“For example, licensees of the Central Bank are required to apply their customer due diligence procedures on a risk sensitive basis,”?she explains. “This means that they should seek to have sufficient information about their clients to enable the financial institution to gauge how risky the client’s business is.”
In this regard, Craigg says, enquiries should cover whether the client’s business poses a normal, low, or high risk to the institution’s reputation. This risk factor analysis takes into consideration the jurisdiction in which the client’s business is based, the nature of the business and the client’s identity or position.
“To illustrate, a high ranking foreign government official would be regarded for AML/CFT purposes as a ‘politically exposed person’ and their business should be treated as high risk,”?says Craigg. “All customer account activities are required to be monitored by financial institutions, and customers who have been assessed as high risk should receive enhanced monitoring, to detect changes in their account activity and to determine whether that activity is consistent with information obtained from the client at the time the account was established.”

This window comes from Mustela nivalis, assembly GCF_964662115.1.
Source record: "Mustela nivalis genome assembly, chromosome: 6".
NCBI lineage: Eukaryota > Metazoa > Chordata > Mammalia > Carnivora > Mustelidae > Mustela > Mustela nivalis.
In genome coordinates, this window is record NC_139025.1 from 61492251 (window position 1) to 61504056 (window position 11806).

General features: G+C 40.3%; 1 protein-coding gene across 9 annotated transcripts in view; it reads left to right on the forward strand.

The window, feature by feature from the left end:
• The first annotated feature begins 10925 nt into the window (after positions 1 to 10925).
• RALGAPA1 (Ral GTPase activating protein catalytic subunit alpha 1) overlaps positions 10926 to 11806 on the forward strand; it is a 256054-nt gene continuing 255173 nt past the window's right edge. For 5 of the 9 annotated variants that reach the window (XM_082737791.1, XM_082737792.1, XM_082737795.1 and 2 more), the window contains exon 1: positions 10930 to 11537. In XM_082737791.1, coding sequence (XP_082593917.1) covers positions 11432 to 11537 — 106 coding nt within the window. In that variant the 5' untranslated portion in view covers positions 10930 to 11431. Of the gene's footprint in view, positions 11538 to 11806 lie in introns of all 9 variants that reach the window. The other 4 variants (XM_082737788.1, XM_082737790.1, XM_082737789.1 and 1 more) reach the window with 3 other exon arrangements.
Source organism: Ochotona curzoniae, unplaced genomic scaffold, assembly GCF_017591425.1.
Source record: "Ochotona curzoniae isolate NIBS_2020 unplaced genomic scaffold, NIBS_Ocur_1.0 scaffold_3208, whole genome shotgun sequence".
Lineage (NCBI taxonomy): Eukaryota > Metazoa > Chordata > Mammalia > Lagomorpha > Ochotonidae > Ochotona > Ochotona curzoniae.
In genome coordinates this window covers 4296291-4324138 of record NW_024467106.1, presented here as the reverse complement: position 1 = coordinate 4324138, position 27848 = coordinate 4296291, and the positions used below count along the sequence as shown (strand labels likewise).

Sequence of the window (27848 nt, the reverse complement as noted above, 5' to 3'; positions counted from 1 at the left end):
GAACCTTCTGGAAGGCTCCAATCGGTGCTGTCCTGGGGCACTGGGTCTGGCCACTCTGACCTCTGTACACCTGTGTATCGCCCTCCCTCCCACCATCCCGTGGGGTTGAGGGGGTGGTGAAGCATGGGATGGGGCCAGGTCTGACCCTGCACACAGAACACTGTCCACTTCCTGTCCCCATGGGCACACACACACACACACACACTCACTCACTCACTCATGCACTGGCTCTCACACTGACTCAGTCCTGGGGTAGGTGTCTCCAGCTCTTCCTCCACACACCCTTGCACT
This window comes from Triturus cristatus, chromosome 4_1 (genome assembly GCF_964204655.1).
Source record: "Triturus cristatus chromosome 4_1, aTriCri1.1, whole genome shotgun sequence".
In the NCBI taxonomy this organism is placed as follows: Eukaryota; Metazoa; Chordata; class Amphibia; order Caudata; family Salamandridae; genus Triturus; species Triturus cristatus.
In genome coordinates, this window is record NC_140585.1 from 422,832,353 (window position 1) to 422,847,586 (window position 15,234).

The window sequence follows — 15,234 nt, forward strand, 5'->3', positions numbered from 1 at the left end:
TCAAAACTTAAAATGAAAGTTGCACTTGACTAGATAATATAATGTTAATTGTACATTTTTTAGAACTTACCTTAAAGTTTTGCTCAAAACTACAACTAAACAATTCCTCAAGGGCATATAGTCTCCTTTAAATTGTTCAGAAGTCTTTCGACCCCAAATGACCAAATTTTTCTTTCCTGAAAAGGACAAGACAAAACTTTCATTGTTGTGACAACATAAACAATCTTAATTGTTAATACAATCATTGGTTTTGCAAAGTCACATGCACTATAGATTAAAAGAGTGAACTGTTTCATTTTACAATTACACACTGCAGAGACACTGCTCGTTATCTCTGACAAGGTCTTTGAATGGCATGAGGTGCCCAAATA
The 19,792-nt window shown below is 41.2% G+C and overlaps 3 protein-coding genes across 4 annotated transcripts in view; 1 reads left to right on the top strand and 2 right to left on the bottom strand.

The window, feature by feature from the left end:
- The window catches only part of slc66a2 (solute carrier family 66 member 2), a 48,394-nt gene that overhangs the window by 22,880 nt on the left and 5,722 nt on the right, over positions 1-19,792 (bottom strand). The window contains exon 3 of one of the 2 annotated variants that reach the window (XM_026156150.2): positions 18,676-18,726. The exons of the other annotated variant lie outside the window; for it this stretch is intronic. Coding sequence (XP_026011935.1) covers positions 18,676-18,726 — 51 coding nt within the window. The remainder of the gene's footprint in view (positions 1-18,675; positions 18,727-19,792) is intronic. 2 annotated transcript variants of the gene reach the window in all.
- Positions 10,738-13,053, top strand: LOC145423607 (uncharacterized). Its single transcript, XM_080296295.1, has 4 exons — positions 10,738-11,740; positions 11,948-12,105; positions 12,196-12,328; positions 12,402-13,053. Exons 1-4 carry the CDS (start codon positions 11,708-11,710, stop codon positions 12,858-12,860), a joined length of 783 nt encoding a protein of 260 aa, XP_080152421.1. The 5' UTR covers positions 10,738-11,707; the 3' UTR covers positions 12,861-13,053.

These, along with other measures, seek to maintain the integrity of this jurisdiction.
Over the past decade there’s been a surge of attention directed towards money laundering, with offshore financial institutions around the world coming under pressure to expand their anti-money laundering legislative framework and adopt international best practices.
Money laundering washes away a dirty money trail, masking the true source of income. The funds reappear in the market in a legitimate form. Hence the name, “money laundering.” Other times, an individual’s wealth may be legitimately gained, but the money laundering process helps hide huge sums in a bid to evade taxes.